This book will also be an attempt for reconciliation between our two nations. They intend to write fair content, from primary data (interviewing both sides involved) and secondary data (archive and photos) from both sides also.
Before this, Ady and his friends from Roodebrug Soerabaia community (who has interest for history) also did the same thing: interviewing veterans of the Independence war in Indonesia.
Max also expects that their book will be a first step of reconciliation between the two nations. “We must forgive what happened in the past but we should never forget, because that’s the part of our history”. Max says.
For Ady as an Indonesian, doing such a thing is easier than Max, because many groups in the Netherlands didn’t like with what Max did. Max having interest in this case also caused by his family history, his grandpa was a KNIL soldier married an Indonesian woman and from them Max Senior was born.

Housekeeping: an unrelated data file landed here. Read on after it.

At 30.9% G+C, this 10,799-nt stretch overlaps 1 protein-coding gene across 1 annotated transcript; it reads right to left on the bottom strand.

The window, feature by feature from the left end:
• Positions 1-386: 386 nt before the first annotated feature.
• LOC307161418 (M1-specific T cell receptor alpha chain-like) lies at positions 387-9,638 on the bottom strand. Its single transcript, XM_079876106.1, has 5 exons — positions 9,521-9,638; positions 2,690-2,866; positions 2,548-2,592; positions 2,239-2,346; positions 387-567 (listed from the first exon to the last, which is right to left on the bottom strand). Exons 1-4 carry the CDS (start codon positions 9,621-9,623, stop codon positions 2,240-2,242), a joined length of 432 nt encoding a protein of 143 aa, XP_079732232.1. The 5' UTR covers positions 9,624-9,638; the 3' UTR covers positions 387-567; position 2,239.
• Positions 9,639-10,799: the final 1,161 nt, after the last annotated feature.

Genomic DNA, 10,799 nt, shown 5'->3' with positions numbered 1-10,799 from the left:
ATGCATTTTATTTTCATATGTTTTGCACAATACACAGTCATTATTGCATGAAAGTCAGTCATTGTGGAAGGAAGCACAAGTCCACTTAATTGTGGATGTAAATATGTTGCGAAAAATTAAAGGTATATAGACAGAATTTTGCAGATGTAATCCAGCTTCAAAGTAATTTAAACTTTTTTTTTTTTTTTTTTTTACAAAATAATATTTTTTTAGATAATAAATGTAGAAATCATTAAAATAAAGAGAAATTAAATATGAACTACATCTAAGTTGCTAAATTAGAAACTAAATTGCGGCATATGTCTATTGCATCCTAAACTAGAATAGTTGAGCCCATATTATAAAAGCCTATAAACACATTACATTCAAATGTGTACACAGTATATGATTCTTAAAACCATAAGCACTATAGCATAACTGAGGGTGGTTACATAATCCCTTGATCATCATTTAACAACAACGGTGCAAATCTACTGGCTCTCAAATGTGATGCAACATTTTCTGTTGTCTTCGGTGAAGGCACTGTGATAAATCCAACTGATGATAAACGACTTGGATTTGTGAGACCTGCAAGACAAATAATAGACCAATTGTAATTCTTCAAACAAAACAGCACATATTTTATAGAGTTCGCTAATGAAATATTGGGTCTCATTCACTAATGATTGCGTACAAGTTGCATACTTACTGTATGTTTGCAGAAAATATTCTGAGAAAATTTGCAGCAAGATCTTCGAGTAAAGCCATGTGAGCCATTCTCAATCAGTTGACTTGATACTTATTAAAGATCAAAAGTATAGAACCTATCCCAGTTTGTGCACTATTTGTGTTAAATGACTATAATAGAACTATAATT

“My grandpa and father never told me about their story in Indonesia, every time I asked him he always replied that he didn’t remember.” Max said.
In 1956 my father moved to the Netherlands, and one day Max found an old photo of his father with complete TKR uniform with caption bandung 1946. “My father already passed away, I can’t ask him the story behind his uniform.” This mystery inspired him to look closer to the Dutch war in Indonesia. Also because of that photo Max start his journey from Bandung.
During his second visit, Max came to places where the killing incidents happened. start from Mandala Wangsit TNI museum and Pandu graveyard (Bandung), Candi village and Temanggung (Mid Java) and Sumberejo (Malang)
Some of his journey experiences were written on his blog www.7mei.nl. He chose 7 Mei as his blog’s name to honour one of the Rawagede survivors: mr. Saih bin Sakam, this man passed away on May 7 2011, only 4 months before he won his trial in the Dutch court.
Even the book will be released in 2 more years, Max feels that he must finish his history project. Because the witnesses and the veterans are old. “They will not live forever, when all of them passed away where can I get the stories?” Max says.